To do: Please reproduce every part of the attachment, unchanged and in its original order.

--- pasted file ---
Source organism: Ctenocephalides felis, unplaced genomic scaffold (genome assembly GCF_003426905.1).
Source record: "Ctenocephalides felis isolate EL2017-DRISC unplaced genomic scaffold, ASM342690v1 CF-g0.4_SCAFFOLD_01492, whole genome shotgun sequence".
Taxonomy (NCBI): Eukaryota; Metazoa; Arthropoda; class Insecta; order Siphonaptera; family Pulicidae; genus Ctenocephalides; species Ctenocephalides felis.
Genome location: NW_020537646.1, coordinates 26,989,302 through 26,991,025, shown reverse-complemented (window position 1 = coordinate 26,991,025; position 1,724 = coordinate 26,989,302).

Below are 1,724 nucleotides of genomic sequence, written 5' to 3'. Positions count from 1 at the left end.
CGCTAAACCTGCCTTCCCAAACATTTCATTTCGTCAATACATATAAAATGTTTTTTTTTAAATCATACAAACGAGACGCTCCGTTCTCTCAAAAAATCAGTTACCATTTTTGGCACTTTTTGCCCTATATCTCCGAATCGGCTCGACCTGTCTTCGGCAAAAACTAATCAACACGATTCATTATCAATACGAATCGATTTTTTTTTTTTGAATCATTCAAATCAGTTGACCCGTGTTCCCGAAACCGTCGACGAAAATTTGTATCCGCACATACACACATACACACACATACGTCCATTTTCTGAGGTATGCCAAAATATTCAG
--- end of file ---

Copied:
Source organism: Ctenocephalides felis, unplaced genomic scaffold (genome assembly GCF_003426905.1).
Source record: "Ctenocephalides felis isolate EL2017-DRISC unplaced genomic scaffold, ASM342690v1 CF-g0.4_SCAFFOLD_01492, whole genome shotgun sequence".
Taxonomy (NCBI): Eukaryota; Metazoa; Arthropoda; class Insecta; order Siphonaptera; family Pulicidae; genus Ctenocephalides; species Ctenocephalides felis.
Genome location: NW_020537646.1, coordinates 26,989,302 through 26,991,025, shown reverse-complemented (window position 1 = coordinate 26,991,025; position 1,724 = coordinate 26,989,302).

Below are 1,724 nucleotides of genomic sequence, written 5' to 3'. Positions count from 1 at the left end.
CGCTAAACCTGCCTTCCCAAACATTTCATTTCGTCAATACATATAAAATGTTTTTTTTTAAATCATACAAACGAGACGCTCCGTTCTCTCAAAAAATCAGTTACCATTTTTGGCACTTTTTGCCCTATATCTCCGAATCGGCTCGACCTGTCTTCGGCAAAAACTAATCAACACGATTCATTATCAATACGAATCGATTTTTTTTTTTTGAATCATTCAAATCAGTTGACCCGTGTTCCCGAAACCGTCGACGAAAATTTGTATCCGCACATACACACATACACACACATACGTCCATTTTCTGAGGTATGCCAAAATATTCAG